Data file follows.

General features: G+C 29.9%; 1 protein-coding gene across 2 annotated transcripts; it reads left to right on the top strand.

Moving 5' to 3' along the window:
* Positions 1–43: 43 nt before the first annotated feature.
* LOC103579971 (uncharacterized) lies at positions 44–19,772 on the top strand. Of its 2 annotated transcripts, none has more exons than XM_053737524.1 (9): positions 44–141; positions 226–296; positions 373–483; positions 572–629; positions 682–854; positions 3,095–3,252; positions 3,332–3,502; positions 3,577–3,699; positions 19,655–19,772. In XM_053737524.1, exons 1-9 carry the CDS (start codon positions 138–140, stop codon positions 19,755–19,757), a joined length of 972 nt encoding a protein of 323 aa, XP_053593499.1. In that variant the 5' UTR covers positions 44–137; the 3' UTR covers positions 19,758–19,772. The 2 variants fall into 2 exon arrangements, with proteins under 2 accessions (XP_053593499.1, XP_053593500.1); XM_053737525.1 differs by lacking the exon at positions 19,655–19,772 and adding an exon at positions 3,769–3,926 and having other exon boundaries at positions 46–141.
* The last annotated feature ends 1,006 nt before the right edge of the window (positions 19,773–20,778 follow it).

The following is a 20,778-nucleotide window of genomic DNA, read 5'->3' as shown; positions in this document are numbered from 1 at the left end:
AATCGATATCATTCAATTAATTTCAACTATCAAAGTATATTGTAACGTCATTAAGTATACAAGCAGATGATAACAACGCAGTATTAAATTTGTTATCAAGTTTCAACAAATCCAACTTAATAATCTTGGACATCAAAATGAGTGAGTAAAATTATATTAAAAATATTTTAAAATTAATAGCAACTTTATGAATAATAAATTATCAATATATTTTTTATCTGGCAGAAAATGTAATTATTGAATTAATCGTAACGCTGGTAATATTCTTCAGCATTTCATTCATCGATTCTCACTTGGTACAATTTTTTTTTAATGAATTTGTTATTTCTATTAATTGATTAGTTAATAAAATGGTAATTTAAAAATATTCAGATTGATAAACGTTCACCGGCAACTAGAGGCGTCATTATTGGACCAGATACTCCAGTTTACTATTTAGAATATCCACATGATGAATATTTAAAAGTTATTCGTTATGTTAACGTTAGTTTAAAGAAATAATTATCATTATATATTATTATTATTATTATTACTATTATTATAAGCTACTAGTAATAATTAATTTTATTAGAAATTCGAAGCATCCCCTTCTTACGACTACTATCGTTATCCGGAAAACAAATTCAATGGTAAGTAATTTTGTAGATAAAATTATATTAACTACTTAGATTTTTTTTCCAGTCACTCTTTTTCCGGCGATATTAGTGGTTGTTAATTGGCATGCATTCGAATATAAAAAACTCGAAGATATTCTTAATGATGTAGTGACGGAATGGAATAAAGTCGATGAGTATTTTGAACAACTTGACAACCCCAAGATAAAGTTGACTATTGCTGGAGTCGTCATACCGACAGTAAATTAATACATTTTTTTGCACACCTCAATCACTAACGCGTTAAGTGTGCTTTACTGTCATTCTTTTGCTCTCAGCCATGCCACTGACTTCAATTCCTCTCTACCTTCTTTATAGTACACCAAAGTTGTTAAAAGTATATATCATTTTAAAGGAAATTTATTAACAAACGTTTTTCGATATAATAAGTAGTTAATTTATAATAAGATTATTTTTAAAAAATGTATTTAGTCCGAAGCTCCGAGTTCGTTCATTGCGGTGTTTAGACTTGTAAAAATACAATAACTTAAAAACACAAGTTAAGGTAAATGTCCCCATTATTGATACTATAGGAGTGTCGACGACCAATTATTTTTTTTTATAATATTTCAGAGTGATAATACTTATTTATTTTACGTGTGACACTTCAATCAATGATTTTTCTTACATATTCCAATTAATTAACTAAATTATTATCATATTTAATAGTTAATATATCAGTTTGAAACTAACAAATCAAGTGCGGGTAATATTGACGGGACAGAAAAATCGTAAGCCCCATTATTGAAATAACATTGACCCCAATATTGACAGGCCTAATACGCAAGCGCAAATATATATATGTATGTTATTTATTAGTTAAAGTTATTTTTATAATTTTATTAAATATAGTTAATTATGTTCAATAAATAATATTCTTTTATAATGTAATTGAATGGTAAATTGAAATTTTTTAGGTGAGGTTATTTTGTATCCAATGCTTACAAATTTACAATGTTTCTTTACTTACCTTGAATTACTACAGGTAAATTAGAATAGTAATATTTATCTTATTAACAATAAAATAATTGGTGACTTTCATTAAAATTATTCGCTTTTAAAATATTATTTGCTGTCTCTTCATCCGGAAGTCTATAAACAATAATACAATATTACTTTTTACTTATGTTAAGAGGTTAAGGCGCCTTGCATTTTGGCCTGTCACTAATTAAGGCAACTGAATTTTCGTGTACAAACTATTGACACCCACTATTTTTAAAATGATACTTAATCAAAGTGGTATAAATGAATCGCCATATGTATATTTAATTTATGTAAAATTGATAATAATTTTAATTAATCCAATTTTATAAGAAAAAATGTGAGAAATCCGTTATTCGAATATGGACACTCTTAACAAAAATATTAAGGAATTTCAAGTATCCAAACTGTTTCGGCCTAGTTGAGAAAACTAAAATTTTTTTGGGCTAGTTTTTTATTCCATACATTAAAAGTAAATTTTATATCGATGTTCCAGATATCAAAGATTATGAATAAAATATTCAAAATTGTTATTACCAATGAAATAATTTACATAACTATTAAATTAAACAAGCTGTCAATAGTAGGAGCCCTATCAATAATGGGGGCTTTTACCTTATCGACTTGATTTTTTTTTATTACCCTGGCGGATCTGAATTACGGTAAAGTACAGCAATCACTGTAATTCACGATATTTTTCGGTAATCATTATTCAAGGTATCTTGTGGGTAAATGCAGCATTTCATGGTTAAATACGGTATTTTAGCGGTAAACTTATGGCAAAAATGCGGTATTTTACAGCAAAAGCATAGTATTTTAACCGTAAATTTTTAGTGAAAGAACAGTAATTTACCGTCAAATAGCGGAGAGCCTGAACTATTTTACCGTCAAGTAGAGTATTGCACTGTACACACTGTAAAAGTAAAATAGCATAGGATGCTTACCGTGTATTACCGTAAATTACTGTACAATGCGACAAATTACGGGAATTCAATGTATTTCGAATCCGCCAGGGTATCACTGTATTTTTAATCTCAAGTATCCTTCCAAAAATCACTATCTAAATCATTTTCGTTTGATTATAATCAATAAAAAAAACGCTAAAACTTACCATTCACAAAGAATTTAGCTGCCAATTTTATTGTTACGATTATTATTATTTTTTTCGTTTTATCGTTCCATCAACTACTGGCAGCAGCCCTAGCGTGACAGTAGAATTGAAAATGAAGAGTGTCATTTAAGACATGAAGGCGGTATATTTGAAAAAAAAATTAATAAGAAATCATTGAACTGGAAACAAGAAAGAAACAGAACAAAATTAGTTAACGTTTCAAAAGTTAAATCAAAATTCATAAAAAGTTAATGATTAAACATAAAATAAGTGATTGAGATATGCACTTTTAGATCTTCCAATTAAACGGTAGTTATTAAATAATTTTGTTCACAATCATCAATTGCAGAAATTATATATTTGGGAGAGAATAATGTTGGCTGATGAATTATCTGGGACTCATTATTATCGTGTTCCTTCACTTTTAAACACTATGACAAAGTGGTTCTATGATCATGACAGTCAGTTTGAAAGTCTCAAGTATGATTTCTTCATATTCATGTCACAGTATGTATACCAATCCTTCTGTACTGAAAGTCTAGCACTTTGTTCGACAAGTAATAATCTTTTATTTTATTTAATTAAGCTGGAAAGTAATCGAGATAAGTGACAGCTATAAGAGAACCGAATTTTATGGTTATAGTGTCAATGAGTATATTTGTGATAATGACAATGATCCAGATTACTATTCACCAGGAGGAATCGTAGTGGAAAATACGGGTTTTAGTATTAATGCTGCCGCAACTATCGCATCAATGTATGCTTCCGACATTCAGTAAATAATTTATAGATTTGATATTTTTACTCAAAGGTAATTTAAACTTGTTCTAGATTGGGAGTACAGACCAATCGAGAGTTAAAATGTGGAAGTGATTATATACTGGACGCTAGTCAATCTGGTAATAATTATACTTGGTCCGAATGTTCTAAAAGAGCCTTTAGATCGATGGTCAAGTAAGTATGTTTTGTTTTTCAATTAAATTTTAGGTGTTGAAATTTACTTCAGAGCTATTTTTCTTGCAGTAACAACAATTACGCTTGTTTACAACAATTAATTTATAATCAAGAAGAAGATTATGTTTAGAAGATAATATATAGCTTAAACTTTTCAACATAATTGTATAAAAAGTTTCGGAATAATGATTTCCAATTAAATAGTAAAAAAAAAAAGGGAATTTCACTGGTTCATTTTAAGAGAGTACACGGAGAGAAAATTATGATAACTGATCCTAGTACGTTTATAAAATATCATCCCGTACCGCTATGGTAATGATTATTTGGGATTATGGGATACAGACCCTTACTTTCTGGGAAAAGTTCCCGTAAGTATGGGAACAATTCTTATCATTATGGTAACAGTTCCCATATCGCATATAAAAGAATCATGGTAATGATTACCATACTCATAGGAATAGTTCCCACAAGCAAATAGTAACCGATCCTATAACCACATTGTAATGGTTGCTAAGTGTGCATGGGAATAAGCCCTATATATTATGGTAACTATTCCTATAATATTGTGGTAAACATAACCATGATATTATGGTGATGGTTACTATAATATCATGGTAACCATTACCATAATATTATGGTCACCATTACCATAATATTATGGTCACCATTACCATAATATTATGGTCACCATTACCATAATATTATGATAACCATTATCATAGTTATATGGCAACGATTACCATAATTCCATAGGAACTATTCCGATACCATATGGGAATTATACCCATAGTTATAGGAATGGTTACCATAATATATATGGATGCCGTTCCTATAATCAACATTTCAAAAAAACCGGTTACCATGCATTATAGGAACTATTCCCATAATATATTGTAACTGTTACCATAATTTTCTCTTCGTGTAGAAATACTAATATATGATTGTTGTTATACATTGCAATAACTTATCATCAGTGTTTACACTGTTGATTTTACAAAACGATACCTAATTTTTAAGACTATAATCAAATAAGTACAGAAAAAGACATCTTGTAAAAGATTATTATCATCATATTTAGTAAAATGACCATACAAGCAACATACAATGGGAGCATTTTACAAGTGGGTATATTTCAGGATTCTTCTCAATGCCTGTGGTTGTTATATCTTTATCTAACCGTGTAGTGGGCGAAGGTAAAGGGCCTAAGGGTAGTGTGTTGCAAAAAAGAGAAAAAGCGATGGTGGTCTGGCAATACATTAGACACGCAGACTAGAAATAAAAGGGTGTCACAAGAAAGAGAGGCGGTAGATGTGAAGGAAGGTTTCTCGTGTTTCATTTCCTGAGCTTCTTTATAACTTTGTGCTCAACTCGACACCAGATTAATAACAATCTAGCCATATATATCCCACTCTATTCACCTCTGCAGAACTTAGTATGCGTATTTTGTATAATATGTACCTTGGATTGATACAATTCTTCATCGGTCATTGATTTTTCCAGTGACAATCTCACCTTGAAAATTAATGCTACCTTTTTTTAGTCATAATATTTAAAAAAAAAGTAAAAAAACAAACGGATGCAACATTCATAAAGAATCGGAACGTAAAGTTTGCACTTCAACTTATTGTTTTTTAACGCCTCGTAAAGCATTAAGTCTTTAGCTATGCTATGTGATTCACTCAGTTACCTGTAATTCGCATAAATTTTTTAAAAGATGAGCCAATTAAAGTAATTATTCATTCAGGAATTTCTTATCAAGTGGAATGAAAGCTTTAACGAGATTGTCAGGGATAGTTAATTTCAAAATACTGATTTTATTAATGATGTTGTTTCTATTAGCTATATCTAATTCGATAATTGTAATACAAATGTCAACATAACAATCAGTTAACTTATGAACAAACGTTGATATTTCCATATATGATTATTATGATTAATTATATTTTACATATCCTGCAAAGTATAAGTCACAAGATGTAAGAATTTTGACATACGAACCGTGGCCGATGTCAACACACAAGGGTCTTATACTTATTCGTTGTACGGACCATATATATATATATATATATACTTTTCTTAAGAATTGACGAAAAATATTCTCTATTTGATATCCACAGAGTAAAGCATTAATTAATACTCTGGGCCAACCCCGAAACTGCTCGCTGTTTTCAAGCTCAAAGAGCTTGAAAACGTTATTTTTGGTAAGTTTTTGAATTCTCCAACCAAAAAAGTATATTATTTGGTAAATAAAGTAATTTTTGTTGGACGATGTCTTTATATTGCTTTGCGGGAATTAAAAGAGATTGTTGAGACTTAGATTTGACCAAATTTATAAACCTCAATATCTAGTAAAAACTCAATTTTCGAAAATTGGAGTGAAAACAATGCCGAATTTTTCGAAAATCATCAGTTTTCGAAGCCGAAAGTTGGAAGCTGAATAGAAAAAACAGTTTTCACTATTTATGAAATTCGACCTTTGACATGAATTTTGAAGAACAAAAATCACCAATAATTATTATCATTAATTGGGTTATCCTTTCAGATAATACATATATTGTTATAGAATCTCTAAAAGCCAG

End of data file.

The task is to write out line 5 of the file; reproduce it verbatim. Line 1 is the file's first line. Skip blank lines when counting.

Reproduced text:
* The last annotated feature ends 1,006 nt before the right edge of the window (positions 19,773–20,778 follow it).